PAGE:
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  • Given Canada’s affinity for nature, Kansas City seems to fit with an animal theme running in their nicknames. They have a Moose (Mike Moustakas), a Mad Dog (Ryan Madson) and a Zorilla (Ben Zobrist), which I can only assume is a cross between a zebra and a gorilla, which is just an impressive bioengineering feat. After that though, there are no pickings to be had. “Sal” does not count as a nickname. It’s a shame. No one thought to come up with Terrance “Bull” Gore? Eric “Big Hoss” Hosmer? Even if animals were out, Johnny “Judge Dread” Cueto has the potential to be one of the best pseudonyms in sports. This Royals nickname team is really missing “Country Breakfast” Billy Butler.

    The Mets on the other hand are building their own Justice League. They have the previously mentioned Thor (Syndergaard), but they’ve united him with the Dark Knight (Matt Harvey), Captain America (David Wright), Steven “Iron” Matz and the most revered hero of the ’90s, the Dude (Lucas Duda). Add in La Potencia (Cespedes, “Potencia” means “Power” in Spanish) and the Grandy Man (Curtis Granderson) and New York is rolling deep on the nickname train.



    In contrast to their run last season as the lovable losers who were riding a wild card tidal wave through the postseason, the 2015 Royals come in baring the weight of expectations. They didn’t sneak up on anyone this year. In fact they were the bully in AL Central playground, knocking Detroit down so many pegs the Tigers started giving away their toys to the neighbor kids.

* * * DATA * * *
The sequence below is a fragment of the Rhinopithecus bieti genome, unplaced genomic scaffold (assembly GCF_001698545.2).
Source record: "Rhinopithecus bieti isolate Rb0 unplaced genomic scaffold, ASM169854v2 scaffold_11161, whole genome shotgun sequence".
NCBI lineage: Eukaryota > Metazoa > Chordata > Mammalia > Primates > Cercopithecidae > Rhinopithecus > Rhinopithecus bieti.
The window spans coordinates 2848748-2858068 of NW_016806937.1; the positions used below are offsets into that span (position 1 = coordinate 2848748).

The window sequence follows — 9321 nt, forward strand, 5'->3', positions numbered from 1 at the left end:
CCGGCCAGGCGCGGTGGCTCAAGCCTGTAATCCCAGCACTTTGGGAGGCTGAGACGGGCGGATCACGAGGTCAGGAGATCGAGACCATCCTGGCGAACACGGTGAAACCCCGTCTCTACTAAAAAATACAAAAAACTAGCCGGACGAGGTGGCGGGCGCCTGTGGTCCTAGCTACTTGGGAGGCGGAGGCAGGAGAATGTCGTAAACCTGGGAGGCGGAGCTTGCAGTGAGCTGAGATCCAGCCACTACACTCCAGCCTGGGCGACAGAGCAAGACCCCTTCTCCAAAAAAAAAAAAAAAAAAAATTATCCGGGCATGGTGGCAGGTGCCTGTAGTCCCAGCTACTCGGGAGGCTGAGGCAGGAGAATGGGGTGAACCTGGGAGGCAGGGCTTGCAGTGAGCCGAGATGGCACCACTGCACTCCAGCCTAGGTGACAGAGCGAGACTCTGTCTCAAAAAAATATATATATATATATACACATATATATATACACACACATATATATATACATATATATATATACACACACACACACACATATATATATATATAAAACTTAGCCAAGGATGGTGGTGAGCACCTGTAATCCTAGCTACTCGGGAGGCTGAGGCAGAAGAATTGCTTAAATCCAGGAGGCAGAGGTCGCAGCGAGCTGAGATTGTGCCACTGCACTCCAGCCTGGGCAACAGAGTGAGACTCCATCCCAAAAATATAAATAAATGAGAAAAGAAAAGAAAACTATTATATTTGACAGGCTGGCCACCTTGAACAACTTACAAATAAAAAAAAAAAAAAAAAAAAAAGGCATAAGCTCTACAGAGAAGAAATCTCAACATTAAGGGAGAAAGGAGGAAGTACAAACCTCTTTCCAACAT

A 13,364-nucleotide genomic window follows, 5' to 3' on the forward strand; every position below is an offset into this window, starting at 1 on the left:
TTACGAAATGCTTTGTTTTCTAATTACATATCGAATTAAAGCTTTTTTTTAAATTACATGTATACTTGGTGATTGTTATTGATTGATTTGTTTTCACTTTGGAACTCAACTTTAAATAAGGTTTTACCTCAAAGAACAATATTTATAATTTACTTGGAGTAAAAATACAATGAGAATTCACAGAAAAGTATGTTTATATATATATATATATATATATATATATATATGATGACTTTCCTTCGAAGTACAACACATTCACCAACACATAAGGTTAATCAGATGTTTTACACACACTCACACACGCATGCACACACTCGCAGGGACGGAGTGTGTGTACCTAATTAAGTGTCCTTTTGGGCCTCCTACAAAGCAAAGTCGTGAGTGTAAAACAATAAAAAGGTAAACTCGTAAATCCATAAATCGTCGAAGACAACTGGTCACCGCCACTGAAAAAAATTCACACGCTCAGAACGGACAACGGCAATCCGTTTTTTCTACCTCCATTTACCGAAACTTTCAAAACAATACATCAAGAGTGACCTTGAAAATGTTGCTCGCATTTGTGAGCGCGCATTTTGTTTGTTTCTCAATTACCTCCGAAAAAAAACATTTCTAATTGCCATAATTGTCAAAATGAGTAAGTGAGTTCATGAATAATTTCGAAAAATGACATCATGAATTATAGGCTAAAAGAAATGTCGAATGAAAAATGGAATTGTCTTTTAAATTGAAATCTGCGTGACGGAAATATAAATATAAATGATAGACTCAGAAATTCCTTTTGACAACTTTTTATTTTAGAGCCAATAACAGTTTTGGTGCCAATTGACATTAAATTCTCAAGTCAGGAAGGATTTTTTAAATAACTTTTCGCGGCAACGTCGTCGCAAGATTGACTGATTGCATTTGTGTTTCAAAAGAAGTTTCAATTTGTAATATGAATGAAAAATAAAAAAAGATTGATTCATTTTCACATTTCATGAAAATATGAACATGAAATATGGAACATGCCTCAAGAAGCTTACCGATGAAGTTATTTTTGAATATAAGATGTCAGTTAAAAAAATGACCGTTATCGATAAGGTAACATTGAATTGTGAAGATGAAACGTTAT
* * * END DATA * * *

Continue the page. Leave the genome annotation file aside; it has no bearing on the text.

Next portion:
Toronto Blue Jays
    Toronto Blue Jays /

    Toronto Blue Jays

    They built an early cushion, going 15-7 in April and officially sealing the deal with a 19-9 August, during which the war of words between the Royals and Blue Jays were exchanged over bean balls and chin music. The Royals stared both challengers to their throne as American League upstarts and swatted both Houston and Toronto away in the playoffs to get back to the final stage with a chance to finish what they started last year.

    New York was expected to serve as cannon fodder for the crowned kings in Washington, and for the first half of the season, it looked like the Mets were going to follow the script. The team was good, at least their pitching and defense was good, but their offense was non-existent. Through the end of July the Mets were 29th in MLB in offense with 3.56 runs per game (just ahead of Philadelphia). There was talk of trade breaking up the happy clubhouse, to the point where Wilmer Flores shed tears onto the Citi Field dirt upon learning he was on his way to Milwaukee.

    However, they were spared losing any members and a when a power surge arrived from Detroit, the team took off. Their offense gained almost a full run per game with Cespedes arriving to the team, and New York ripped off three different win streaks of seven games or more, en route to burying the Nationals and clinching their first playoff trip in nine years. With their young starters rested, they won an arms race with Los Angeles and overpowered the Cubs’ stars-to-be. Now a new generation of Amazin’ Mets attempts to echo the ghosts of 1969 and claim another unlikely title. Another underdog story.


    In the end, it’s fitting. Kansas City was so effective in the first half of the season that they created their own monsters when Detroit went into fire sale mode. One foe was slain when they eliminated David Price and the Blue Jays. Can they do the same thing against Cespedes and a Mets team that comes into the same situation the Royals were in last year? It will be fun to find out if they can.

    Next: Blue Jays Fans Send Message To Ownership